While defending themselves, they sometimes roll up the back of their body like a scorpion.
A centipede injects venom with its head fangs. A bite is very painful.
On Rarotonga, there are heaps of centipedes. Its elongated dark body with scales and that many feet looks quite disgusting.
Although they prefer dark, earthy, and humid places, they often come into the house. And a surprising encounter usually ends with a harmful bite, which brings the centipede to the list of dangerous animals in the Cook Islands.
- Do not touch or step on it. And watch the head with the venomous fangs.
- Close up gaps and openings to keep it out of the house.
- To be honest: Kill a centipede if you see one. Cut it into pieces with a shovel or similar.
Interesting fact: On Rarotonga, chicken like to eat centipedes. They reduce their population considerably. With chicken around, you have less centipede problems.
Symptoms of a Centipede Bite
- Severe local pain.
- Two puncture marks on the skin.
- Redness and swelling immediately after the bite.
- In case of a severe (allergic) reaction, intense swellings, itchiness, dizziness, nausea, chills, fever, and heart palpitation can occur.
What to Do If You Got Bit by a Centipede
- Apply heat, hot water, or compresses. It dilutes the venom.
- Disinfect the wound to avoid an infection.
- Use an ice pack only to reduce the swelling after the first treatment.
- To beat pain, allergic reaction, and inflammation, use pain pills and anti-allergic/ antihistamine ointments or tablets.
- Check your tetanus vaccination and get one if it’s due.
- Seek medical treatment in case of a severe reaction. Or if the symptoms do not weaken within 48 hours.
8. Stinging Crown-of-Thorns Starfish (COTS)
About the COTS
Like all starfish, it has a disk-like body with radial arms. Its color is purple-brow, and it reaches a size of up to 35 centimeters/ 14 inches. The countless sharp and venomous thorns-like spikes on the COTS’ body can grow up to 5 centimeters/ 2 inches.
The spikes cut and sting painfully and venomous, if you touch or step on it. That secures the COT a place among the dangerous animals on the Cook Islands.
Over the last years, the COTS has become a problem on Rarotonga. In an outbreak, literally hundreds of them populate the reef area. They also come into the lagoon.
COTS are a threat to nature since they feed on corals and destroy them over time. The Cook Islands started a program to eradicate this starfish, in Maori called the taramea.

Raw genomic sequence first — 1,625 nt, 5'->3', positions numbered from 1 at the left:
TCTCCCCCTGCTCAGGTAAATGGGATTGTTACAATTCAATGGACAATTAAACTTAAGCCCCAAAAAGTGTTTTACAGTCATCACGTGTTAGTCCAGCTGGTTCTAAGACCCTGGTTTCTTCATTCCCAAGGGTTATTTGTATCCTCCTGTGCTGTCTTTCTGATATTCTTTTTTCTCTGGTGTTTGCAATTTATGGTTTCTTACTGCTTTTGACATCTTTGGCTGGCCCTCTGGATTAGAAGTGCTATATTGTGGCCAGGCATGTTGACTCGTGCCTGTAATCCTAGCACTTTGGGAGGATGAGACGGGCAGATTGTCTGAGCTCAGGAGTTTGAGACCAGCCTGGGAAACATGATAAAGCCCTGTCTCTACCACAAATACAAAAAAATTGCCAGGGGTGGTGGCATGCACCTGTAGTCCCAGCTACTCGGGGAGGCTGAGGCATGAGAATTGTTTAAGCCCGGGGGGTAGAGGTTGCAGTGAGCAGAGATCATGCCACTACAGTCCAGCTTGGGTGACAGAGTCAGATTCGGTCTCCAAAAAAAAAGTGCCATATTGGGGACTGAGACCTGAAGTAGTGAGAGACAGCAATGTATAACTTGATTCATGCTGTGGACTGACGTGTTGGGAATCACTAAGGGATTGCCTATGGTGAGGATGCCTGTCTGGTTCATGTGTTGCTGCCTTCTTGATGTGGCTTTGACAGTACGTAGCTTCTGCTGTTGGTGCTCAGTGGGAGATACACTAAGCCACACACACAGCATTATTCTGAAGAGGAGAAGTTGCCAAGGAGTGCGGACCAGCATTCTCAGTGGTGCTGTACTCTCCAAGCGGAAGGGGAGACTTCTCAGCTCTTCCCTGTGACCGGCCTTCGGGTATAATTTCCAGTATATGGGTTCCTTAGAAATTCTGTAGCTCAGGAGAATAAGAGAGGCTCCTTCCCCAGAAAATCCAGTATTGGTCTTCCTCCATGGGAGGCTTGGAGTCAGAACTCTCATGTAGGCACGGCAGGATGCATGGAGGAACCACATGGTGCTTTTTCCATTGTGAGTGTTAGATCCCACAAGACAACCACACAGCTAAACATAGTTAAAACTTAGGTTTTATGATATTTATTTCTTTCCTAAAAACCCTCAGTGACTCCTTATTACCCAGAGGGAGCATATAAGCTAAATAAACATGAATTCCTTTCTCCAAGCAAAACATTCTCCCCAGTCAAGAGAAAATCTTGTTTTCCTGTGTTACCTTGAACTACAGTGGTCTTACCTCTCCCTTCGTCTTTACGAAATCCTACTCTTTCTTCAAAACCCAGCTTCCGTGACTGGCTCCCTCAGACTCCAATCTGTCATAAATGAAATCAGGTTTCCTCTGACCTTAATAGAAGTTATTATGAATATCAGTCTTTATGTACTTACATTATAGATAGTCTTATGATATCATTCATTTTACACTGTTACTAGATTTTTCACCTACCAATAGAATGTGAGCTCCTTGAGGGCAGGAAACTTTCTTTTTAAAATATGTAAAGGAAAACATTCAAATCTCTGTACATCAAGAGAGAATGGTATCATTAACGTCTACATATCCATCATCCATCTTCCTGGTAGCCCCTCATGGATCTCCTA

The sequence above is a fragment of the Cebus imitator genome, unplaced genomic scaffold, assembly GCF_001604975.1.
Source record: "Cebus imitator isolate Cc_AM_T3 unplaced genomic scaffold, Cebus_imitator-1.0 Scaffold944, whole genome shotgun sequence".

Precaution: Avoid direct contact with COTS, do not touch or step on it. Ideally, wear reef shoes and gloves.
Symptoms After a Sting
- Sharp stinging pain.
- Persistent bleeding, caused by the toxin.
- If the thorns break and remain in the tissue, they cause continual pain.
What to Do if Stung by a COT
- Immerse the affected area in water as hot as possible, not exceeding 45C/ 114F, for 30-90 minutes. It dilutes the venom.
- Pull out all spines in the wound with a tweezer. In case spines remain in the tissue, seek professional help to remove them completely.
- Clean thoroughly with soap and water to avoid an infection.
- Check your tetanus vaccination and refresh if it’s due.
- Use hydrocortisone cream 2-3 times per day to reduce itchiness.
- See a doctor if the pain persists or in case of an infection.
9. Terrifying Bluebottles
About the Bluebottle or Portuguese Man O War
Another unpleasant marine animal and part of the crowd of dangerous animals in the Cook Islands.
A bluebottle looks like a jellyfish, but it is a colony of small polyps living as a unit. While one polyp is responsible for moving (=floating), the others’ job is catching food, digesting, and reproducing.
The floating body can reach about 15 centimeters / 6 inches, but the long blue tentacles grow up to 10 meters/ 33 feet. A bluebottle also hosts smaller invisible tentacles underneath its body.
All tentacles are venomous.
A sting is very painful, with continuous injection of its toxin until you remove every single tentacle. Thus, it is not only one of the dangerous animals in the Cook Islands but also in the oceans worldwide.
Since the majority of its body is transparent, you often see a bluebottle very late. Especially if the water is murky or troubled. Bluebottles still sting, even if dead or washed on the beach.
Bluebottles do not actively swim; they are drifting through the water. So, they might hit you because you are simply in their way.
On Rarotonga, bluebottles are usually carried over the reef in stormy weather and end up in the lagoon. It does not happen too often, but you come across them.
Precaution: Avoid any contact.
Symptoms of a Sting
- Severe, burning pain.
- A red line where the tentacles touched you.
- Swelling, itchiness, also blister might develop.